Dr Mila Saskova-Pierce - a Czech academic in Nebraska

Dr Mila Saskova-Pierce

My guest today is Dr Mila Saskova-Pierce, who works at the University of Nebraska's Department of Modern Languages. Dr Saskova-Pierce was born in Prague, but like many of her generation, left after the Soviet invasion of 1968. She has been living in Nebraska for the last 16 years, and is an active member of the state's Czech community. When she visited us here at Radio Prague, I asked Mila Saskova-Pierce: why Nebraska?

Dr Mila Saskova-Pierce
"I came to Nebraska for two reasons. One is I got married in America and I have two children, who speak Czech - I taught them Czech and my husband too. Anyway I got married there and we have grandparents in Kansas, and it was really important for us to have grandparents for our children.

"And also in Nebraska there is a big Czech community; in fact we counted, we have kind of informal statistical surveys, and we found out that anything between ten to 20 of people have at least one grandparent of Czech origin."

It's a bit of a cliché that Czechs, when they go abroad, tend to integrate and not stick together as much as perhaps Polish people might. Is that true - is that really the case?

"It is the case, and I think it's partly because of the view of Czechs from the Czech heartland. Polish culture is an inclusive culture. For the Czechs, Czech culture is an exclusive concept.

"Anything that is not Prague, or Brno, is already somewhat suspicious, and especially if people go abroad...they don't say Czech-Americans, they will say American Czechs - people abroad."

Given that they don't stick together as closely as some communities, what kind of a community is it? What kind of activities go on?

"Nebraska is a little bit exceptional, in the sense that Nebraska was settled during the settlement laws that were adopted in the 1860s and '70s. And Czechs formed settlement clubs, in New York, in Chicago, maybe in Detroit, in Kansas City.

"They sent a few males, a few men, to the places where land was available. They would stake the chunks of land to have a Czech village, or a Czech town. So it was really to make the Czech land abroad.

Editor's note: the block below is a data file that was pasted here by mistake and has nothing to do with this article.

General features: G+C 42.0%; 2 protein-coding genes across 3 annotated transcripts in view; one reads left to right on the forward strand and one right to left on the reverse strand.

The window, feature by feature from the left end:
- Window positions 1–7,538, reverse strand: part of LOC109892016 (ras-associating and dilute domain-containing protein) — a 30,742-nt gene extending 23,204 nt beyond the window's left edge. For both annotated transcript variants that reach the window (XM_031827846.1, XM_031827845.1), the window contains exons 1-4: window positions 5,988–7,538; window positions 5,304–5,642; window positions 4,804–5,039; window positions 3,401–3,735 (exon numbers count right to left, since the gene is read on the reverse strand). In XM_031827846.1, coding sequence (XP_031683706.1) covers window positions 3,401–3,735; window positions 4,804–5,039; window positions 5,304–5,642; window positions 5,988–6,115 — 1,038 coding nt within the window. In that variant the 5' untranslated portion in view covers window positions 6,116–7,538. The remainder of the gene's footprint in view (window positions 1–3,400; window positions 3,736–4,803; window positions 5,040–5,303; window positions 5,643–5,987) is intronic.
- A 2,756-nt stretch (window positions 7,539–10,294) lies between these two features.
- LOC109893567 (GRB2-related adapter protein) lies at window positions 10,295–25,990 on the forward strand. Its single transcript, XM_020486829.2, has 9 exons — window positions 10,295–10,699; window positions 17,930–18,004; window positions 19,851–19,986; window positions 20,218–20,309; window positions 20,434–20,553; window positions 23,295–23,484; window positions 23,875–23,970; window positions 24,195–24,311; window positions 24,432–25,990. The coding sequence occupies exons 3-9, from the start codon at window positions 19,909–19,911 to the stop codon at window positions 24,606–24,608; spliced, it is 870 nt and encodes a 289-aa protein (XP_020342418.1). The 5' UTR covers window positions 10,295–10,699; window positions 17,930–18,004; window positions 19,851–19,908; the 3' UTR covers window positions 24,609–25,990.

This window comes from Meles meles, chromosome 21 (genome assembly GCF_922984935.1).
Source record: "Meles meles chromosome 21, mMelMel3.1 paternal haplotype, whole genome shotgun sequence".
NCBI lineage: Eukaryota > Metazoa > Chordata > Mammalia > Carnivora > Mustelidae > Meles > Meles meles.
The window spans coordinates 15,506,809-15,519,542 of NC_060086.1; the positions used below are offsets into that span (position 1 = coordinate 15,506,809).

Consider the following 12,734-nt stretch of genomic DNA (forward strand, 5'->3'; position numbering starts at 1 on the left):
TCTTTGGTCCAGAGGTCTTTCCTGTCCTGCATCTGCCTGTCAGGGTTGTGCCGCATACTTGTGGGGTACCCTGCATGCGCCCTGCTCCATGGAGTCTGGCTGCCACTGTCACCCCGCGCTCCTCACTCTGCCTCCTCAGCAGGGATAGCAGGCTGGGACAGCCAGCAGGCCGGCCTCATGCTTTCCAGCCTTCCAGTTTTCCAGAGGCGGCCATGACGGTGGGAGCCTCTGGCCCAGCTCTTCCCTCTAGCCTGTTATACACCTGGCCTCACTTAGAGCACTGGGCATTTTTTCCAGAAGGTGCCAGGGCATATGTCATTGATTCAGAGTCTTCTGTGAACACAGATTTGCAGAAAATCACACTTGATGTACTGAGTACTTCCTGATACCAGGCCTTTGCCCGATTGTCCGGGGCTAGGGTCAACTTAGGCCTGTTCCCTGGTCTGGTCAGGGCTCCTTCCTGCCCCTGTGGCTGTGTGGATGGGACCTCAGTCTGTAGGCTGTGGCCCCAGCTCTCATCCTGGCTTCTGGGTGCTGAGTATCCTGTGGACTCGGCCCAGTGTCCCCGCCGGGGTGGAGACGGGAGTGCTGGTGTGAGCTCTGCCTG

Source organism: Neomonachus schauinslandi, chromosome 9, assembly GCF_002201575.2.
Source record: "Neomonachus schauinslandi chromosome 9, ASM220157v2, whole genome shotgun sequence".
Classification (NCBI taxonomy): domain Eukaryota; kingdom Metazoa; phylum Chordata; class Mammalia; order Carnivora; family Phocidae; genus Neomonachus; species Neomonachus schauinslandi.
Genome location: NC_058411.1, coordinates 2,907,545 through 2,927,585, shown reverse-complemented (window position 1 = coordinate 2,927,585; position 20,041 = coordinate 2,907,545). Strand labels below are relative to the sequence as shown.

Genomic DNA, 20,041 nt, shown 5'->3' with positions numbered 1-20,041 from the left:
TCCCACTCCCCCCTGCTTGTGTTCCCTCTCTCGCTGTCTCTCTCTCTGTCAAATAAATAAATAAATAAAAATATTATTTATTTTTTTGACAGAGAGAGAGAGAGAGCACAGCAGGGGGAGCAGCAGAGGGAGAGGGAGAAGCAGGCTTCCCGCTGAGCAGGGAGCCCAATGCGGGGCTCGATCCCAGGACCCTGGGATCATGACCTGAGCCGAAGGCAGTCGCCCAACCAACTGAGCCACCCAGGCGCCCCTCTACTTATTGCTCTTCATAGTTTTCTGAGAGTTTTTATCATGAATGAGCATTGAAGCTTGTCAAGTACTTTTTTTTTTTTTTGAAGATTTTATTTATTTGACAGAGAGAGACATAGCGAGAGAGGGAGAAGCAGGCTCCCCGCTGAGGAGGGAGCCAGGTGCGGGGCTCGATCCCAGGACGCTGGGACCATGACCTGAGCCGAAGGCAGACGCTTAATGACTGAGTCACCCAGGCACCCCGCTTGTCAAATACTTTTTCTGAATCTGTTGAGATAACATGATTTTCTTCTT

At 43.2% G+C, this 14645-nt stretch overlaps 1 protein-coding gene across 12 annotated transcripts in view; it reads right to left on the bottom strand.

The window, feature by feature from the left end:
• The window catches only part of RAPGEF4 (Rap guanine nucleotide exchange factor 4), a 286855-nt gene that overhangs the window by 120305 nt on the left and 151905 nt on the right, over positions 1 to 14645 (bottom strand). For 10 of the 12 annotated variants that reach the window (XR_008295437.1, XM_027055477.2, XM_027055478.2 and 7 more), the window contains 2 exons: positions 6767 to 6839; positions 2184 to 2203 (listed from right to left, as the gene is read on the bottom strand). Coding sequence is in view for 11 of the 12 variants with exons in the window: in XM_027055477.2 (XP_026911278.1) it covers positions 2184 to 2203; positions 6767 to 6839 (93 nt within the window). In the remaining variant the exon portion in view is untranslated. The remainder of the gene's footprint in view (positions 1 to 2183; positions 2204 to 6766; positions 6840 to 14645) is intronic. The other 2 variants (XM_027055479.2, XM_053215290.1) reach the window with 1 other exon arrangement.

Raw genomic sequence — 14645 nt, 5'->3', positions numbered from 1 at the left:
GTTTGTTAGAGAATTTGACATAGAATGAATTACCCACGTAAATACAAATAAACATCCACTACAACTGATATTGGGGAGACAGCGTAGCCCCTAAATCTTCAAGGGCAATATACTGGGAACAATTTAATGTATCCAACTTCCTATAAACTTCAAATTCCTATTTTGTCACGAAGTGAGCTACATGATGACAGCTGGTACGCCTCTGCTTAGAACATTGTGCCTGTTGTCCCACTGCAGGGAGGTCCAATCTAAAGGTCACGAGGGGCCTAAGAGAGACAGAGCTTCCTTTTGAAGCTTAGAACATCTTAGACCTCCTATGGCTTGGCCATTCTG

"They went there but they were not really farmers. Often they had to learn how to farm in conditions of dry farming. And so they would also, very quickly, found journals, in which they would exchange their experiences - what wheat to put into the ground, what trees to put into the ground, because they had to be watered; it's semi desert.

"Also, they would immediately build Sokol halls, fraternity halls, theatre halls. And they would write poetry - we have Czech-American literature in Czech, Czech-American poetry. Of course everyone knows Czech music because it doesn't need translation, but there is this literature - those people wanted to live a full-fledged culture."

Tell me more about your academic work, what you focus on, and also on the work of your department.

"Actually, I am a linguist. I study linguistics from the psychology of language angle. I also study history of culture, and also what's called language death. That is people who are born and learn one language which actually fashions, in a certain way, thinking. And then they shift to another language - usually when they go to school - and that second language takes over.

"And I teach also. Like any American professor I have to teach and I have to do research. My teaching is, once again, methodology of learning of foreign languages, which is closely tied to my research.

"I also teach the Czech language, but I do it on the side. This is not my work for which the university pays me."

How often do you come home to Prague, or to the Czech Republic?

"I was lucky, I was lucky, because...I was able to come. Because I left in '68 I couldn't come until 1990 - it was the first time I brought my children and my husband to my country. But I am now lucky because I'm coming practically every second year. And I do see the evolution of the Czech lands."

That's what I wanted to ask you about - do you see, coming back every couple of years, many changes occurring in Czech culture, and the Czech language?

"Yes to both. Very much. I think it's a tendency for all the developed countries now...to fall under the term perhaps 'globalisation'. And it's good, it's good, because I think that provincial limitations and barriers shouldn't be erected. I think the Czech culture suffered greatly under communism because of this provincialisation.

"Also what I see is the huge and vast evolution of the Czech language. My husband is a translator - he learned Czech and he translates from Czech to English; and we also take part in the teaching of Czech over the internet. He translates news for advanced students of Czech from Czech into English - they can listen to it in Czech and then if they get lost they can go to the English translation.

"Every week we see world news in Czech. Every week we find, let's say, five words which are nowhere to be found in any dictionary, and that is the latest dictionaries on the internet. So we are pushed to make ourselves a new dictionary for our own use.

"That shows also how quickly Czech culture is adapting to the world cultures, because it reacts immediately, in the language, and it accepts those concepts and finds a Czech word.

"And I think that this is the only way for the Czech language to remain the fine-tuned instrument that it is for thinking in Czech. Without that the Czech language will stop being a language in which one can study successfully at the university, and think on the highest level."